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Webucator's Free Advanced Google Analytics Tutorial

Lesson: Multiple Domain Tracking

Welcome to our free Advanced Google Analytics tutorial. This tutorial is based on Webucator's Advanced Google Analytics course.

In this lesson, you will learn the basics of custom variables and how to develop your own for your website.

Lesson Goals

  • Fundamentals of Multiple Domain Tracking.
  • How to Track Across Sub-domains.
  • How to Track Across Cross-domains.
  • How to Organize Your Data Using Filters.

Introduction to Multiple Domain Tracking

Domain 101

Domain name refers to a hostname -- for example, www.example.com and www.mysite.com are different domain names. Each domain name represents a numeric IP address on the Internet. DNS helps in mapping a domain name with its respective IP address on the Internet.

Sub-domain is a part of the parent domain for example, secure.mysite.com or blogs.mysite.com will be considered as sub-domains for mysite.com. Sub-domains have their individually qualified hostnames.

Why and When to Use Multiple Domain Tracking

Google Analytics uses first party cookies and thus under the default configuration Google Analytics can't track across sub-domains or across distinct domains. You will need to configure Google Analytics such that the cookie information will be transferred from one domain to another.

Here is why you may want to use multiple domain tracking:

  1. Your parent website has different sections, each of which is represented by different sub-domains (e.g. sales.mysite.com and partners.mysite.com). In this case, you will need to implement sub-domain tracking in Google Analytics.
  2. Your website redirects your visitors to a separate checkout website to complete their purchases. In this case, you will need to implement cross-domain tracking in Google Analytics.

Implementing Sub-domain Tracking

The _setDomainName() Method

The _setDomainName method enables Google Analytics to pass cookie information across multiple sub-domains. Here is how you can use this method to track multiple sub-domains for a fictitious website called www.mysite.com which has two sub-domains (e.g. sales.mysite.com and partners.mysite.com).

_gaq.push(['_setDomainName','.mysite.com']);

This method should reference the primary domain (e.g. mysite.com).

Step 1: Modifying Your GATC for Sub-domain Tracking

You will first need to add the _setDomainName method within your GATC on all pages on all sub-domains of the site. You can either manually add this method into your existing GATC or you can grab the code for sub-domain tracking from your profile settings screen as shown in the following screen shot:

Adv Segment Default

Step 2: Sub-domain Tracking and Custom Filters

The above modification to your GATC will aggregate all the data from different sub-domains into a single profile. However, your reports may not distinguish between pages coming from mysite.com versus sales.mysite.com. For example, mysite.com/index.html and sales.mysite.com/index.html will be reported as /index.html.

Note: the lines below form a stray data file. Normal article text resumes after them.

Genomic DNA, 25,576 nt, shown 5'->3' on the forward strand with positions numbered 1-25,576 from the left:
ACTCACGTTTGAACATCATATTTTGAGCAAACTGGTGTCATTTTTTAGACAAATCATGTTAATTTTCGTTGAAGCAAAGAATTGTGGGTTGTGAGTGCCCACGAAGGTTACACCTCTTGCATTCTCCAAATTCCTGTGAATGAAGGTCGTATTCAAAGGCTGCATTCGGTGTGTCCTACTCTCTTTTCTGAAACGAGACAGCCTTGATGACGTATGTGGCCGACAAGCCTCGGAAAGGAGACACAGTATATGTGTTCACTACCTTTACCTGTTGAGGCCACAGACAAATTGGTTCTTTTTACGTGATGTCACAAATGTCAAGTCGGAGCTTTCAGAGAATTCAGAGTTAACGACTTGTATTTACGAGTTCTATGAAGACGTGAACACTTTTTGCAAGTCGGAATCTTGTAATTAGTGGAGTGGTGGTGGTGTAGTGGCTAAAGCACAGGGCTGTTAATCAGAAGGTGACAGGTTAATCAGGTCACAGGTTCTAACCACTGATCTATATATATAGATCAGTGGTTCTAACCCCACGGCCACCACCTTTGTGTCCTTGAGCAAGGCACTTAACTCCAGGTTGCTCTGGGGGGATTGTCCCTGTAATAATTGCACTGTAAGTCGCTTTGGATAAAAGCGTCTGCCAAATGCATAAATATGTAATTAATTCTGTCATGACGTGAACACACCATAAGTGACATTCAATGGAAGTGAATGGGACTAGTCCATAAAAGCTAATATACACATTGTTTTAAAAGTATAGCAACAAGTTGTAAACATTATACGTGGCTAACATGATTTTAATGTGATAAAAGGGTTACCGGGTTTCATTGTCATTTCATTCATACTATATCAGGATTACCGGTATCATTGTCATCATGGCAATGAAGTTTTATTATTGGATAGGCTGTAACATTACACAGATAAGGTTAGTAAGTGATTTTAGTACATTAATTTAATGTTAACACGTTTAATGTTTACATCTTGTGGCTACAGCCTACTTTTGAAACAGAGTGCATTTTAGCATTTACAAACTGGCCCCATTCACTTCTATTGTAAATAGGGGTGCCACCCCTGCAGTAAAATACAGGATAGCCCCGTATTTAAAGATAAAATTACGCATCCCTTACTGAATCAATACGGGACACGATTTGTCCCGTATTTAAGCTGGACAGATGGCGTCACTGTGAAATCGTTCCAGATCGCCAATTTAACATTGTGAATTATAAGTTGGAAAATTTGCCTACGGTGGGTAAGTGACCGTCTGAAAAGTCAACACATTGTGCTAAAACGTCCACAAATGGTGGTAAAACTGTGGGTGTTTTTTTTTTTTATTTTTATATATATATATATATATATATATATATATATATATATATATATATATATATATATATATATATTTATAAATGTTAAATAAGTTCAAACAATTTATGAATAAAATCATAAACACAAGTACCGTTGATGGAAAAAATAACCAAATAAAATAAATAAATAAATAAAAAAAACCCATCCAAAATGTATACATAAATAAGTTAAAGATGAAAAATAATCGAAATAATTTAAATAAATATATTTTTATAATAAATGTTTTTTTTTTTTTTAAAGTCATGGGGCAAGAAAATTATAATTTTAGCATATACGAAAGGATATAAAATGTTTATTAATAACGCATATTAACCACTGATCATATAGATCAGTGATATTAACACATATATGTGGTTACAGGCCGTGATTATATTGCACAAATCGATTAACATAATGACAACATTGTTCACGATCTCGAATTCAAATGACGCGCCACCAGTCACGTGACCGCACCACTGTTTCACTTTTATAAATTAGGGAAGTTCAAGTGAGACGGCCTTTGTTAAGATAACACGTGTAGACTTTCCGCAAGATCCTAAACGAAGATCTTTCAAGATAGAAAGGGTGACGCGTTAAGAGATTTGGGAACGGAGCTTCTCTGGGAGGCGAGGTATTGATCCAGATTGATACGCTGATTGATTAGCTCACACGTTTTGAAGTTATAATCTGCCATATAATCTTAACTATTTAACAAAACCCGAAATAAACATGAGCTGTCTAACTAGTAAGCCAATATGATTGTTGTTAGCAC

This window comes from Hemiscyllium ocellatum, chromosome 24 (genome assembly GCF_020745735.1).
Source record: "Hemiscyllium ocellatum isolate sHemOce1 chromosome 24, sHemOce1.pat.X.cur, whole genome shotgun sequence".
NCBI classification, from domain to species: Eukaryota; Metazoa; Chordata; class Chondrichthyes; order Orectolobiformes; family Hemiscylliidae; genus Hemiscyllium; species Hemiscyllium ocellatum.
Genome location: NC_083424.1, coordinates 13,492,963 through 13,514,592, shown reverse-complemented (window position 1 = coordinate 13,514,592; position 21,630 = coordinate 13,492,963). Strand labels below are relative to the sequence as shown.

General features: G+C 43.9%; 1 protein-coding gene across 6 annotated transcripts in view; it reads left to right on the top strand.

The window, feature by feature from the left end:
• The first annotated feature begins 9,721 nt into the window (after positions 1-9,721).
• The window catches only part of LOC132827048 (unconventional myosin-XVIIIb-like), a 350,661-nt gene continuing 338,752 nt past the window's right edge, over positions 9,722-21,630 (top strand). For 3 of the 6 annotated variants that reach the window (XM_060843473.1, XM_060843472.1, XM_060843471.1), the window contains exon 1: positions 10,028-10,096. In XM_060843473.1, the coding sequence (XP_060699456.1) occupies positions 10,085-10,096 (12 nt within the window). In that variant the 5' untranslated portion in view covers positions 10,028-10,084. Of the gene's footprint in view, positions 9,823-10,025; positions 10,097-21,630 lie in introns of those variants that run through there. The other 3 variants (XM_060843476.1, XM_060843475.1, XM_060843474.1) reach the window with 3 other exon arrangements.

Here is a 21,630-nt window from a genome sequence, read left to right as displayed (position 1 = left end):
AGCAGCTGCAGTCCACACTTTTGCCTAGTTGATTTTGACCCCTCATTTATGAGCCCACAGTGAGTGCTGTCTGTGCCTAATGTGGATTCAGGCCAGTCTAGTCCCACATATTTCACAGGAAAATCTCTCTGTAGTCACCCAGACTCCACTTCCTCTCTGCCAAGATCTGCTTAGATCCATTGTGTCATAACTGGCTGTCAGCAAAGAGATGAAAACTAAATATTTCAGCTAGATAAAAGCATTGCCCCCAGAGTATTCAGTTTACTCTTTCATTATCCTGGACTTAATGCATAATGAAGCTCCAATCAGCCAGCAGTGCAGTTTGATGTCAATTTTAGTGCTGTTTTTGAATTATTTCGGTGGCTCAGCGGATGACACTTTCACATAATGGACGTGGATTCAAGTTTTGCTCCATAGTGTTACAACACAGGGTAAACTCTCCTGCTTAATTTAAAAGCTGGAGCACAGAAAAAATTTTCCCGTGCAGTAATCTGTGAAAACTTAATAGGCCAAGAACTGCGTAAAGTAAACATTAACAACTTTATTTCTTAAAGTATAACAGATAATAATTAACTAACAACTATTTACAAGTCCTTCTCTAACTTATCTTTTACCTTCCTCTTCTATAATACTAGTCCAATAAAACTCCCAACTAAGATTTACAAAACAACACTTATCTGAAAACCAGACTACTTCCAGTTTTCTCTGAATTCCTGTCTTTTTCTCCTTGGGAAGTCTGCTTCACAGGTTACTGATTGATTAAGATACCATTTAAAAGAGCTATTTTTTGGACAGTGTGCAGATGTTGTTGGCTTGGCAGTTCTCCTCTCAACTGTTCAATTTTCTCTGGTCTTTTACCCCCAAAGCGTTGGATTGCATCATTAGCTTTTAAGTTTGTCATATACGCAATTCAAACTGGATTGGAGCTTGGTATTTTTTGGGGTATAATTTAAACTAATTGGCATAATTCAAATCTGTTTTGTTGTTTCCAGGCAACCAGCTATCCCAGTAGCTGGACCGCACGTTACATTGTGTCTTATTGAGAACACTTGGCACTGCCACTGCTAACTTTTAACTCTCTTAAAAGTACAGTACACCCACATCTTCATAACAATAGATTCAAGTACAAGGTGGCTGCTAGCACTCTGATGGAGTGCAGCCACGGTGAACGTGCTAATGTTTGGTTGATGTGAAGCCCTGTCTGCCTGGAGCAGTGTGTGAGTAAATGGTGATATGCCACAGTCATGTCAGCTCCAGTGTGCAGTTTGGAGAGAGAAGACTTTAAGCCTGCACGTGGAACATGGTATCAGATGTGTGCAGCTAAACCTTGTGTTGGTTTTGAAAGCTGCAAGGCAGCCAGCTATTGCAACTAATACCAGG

Apply the following filter to resolve this challenge:

Adv Segment Default

Once this filter is applied, Google Analytics will show the following outcome in the Top Content report in regards to the above example:

mysite.com/index.html

sales.mysite.com/index.html

Implementing Cross-domain Tracking

The _setAllowLinker( ) Method

In addition to the _setDomainName method, you will need the _setAllowLinker method to enable cross-domain tracking within Google Analytics. This method allows different websites to share the cookie information via URL parameters. The syntax is as follows:

_gaq.push(['_setAllowLinker', true]);

Step 1: Modifying Your GATC for Cross-domain Tracking

You will first need to add the _setDomainName and _setAllowLinker methods into your GATC on all pages for both websites.

For cross-domain tracking, use the following parameter to configure the_setDomainName method:

_gaq.push(['_setDomainName', 'none']);

You can either manually enter these methods into your existing GATC or you can grab the GATC code for cross-domain tracking from your profile settings screen as shown in the following screen shot:

Adv Segment Default

Step 2: The _link( ) Method

The _link() method enables Google Analytics to pass the cookie information across different domains (e.g. mysite.com and oursite.com) using URL parameters. Here is how you can use this method to modify your outbound links which are sending traffic from www.mysite.com to www.oursite.com.

<a href="http://www.oursite.com" onclick="_gaq.push(['_link', 'http://www.oursite.com']);return false;">Go to our site </a>

Step 3: Cross-domain Tracking and Custom Filters

In Google Analytics, reports will only include the requested URI from the respective domains and you will not see the host name associated with each URI. Apply the following filter to resolve this challenge:

Adv Segment Default

Once this filter is applied, Google Analytics will show the following outcome in the Top Content report section:

www.mysite.com/index.html

www.oursite.com/index.html